*This alert was co-authored by Anya Wasserman, Lowenstein Sandler summer associate.

On June 28, in a 6-3 decision of Loper Bright Enterprises et al. v. Raimondo, Secretary of Commerce, et al., 603 U.S. ___ (2024), the Supreme Court overturned a 40-year precedent known as “Chevron deference,” which required courts to defer to an agency when interpreting the agency’s regulations. The recent decision returns this power to the courts, which will have long-lasting effects on every federal agency and its laws and will likely impact the timing of agency rules and regulations. Clients operating in highly regulated areas should be aware of the potential implications of the Loper decision.

Holding, Background, and Procedural History

In 1984, the Supreme Court gave deference to the Environmental Protection Agency’s (EPA) interpretation of a definition in the EPA’s Clean Air Act in Chevron, U.S.A., Inc. v. NRDC, Inc., 467 U.S. 837 (1984). The Court ruled that, unless congressional intent is clear, when a statute is ambiguous or silent regarding a specific issue, the court must determine whether the agency’s interpretation was based on a permissible construction of the statute. If it was, deference would be given to the agency’s interpretation. Thus, in Chevron, the EPA was entitled to interpret ambiguous terms as it saw necessary.

Challenging this decision nearly four decades later, one family-operated fishing business and two other fishing vessels called out a federal agency for not having the authority to require the businesses to pay for part of its plan. The plan was made by the National Marine Fisheries Service (NMFS) and required “observers” to collect data for the conservation and management of the fishery. The businesses could apply for grants, but if none were awarded to the businesses, they were required to pay for the observers themselves. The ambiguity hinged on whether the Magnuson-Stevens Fishery Conservation and Management Act authorized the NMFS to mandate that the fishermen pay for observers as required by the fishery management plan. 

The District Court for the District of Columbia, applying Chevron, granted the government’s summary judgment motion seeking to defer ambiguities to the agency. The D.C. Circuit Court of Appeals affirmed the decision. In his dissent, Judge Justin Walker noted that congressional silence and the requirement of such observers on foreign fishing vessels meant that the NMFS lacked the authority to require the fishermen to pay the observers’ wages.

In taking on the fishermen’s plight, the Supreme Court granted certiorari to address whether the Chevron decision should be overruled or clarified. The Court referred to Article III of the Constitution, which gives the judicial branch the power to adjudicate “cases and controversies,” along with early American framer intent by way of Alexander Hamilton to overrule Chevron. Chief Justice John Roberts wrote that allowing judges rather than agencies to interpret ambiguity and silence ensures decisions remain free from politics.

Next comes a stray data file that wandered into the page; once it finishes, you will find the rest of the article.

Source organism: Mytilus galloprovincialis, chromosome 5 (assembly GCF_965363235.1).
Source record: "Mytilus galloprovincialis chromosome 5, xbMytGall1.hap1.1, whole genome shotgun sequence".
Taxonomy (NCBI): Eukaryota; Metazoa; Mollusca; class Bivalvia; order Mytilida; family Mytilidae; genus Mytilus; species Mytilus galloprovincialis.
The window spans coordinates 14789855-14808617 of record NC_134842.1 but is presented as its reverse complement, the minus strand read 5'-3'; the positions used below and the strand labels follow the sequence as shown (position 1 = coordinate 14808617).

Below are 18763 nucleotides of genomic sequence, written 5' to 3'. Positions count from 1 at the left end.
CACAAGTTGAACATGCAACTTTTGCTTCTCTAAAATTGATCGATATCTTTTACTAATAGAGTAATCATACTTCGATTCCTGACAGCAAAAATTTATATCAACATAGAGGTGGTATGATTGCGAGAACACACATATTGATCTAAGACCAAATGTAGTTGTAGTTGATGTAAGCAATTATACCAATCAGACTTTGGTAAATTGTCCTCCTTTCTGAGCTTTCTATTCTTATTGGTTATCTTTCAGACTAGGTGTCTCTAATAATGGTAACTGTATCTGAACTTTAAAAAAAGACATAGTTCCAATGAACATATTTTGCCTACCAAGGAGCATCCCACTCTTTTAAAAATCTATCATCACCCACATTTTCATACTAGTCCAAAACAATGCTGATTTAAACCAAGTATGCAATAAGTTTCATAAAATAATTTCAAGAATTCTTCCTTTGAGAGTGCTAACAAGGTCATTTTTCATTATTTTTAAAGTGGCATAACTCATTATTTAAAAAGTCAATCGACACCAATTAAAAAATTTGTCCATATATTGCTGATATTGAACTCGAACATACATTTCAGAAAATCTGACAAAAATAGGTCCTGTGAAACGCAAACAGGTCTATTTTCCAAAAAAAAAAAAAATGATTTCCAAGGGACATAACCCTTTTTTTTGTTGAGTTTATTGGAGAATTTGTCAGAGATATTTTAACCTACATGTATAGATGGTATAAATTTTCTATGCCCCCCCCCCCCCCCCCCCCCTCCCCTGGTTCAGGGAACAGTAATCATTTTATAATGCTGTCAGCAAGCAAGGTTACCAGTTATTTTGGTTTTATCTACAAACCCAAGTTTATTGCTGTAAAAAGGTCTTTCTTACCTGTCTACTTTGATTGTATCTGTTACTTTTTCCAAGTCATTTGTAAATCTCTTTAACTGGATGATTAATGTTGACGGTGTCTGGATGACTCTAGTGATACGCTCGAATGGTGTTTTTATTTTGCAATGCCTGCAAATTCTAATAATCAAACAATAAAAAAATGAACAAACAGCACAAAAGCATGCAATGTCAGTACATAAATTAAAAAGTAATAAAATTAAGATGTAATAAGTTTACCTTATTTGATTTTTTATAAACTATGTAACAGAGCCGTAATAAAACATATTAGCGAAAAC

The Supreme Court clarified that courts could, and often should, look at an agency’s interpretation of an ambiguous term, but that following this decision, courts should no longer give complete deference to the agency’s interpretation. In essence, “[t]he views of the Executive Branch could inform the judgment of the Judiciary but [do] not supersede it.”

Analysis and Conclusion

This unprecedented ruling places the power to determine ambiguous regulatory terms with the courts, whereas it used to lie with the agency itself. This will impact all U.S. agencies and their laws, including restrictions and allowances for food, drugs, medical devices, tobacco, air quality, securities trading, and more.

We anticipate a delay in court proceedings as every agency ambiguity will be subjected to judicial interpretation. As Justice Elena Kagan noted in her dissent to the ruling, the courts reviewing agency determinations may lack the expertise required in certain regulatory contexts involving science or technology. This could mean parties to a case will bear heavier costs in finding suitable experts to explain nuances in more complex cases.

Legislation may also be delayed, as both Congress and agencies will have to anticipate challenges and use more specific language when drafting laws. Therefore, overturning Chevron will impact both private and public agencies for years to come.

If you are interested in exploring this issue further, please reach out to one of the lawyers in the Corporate Governance & Compliance group.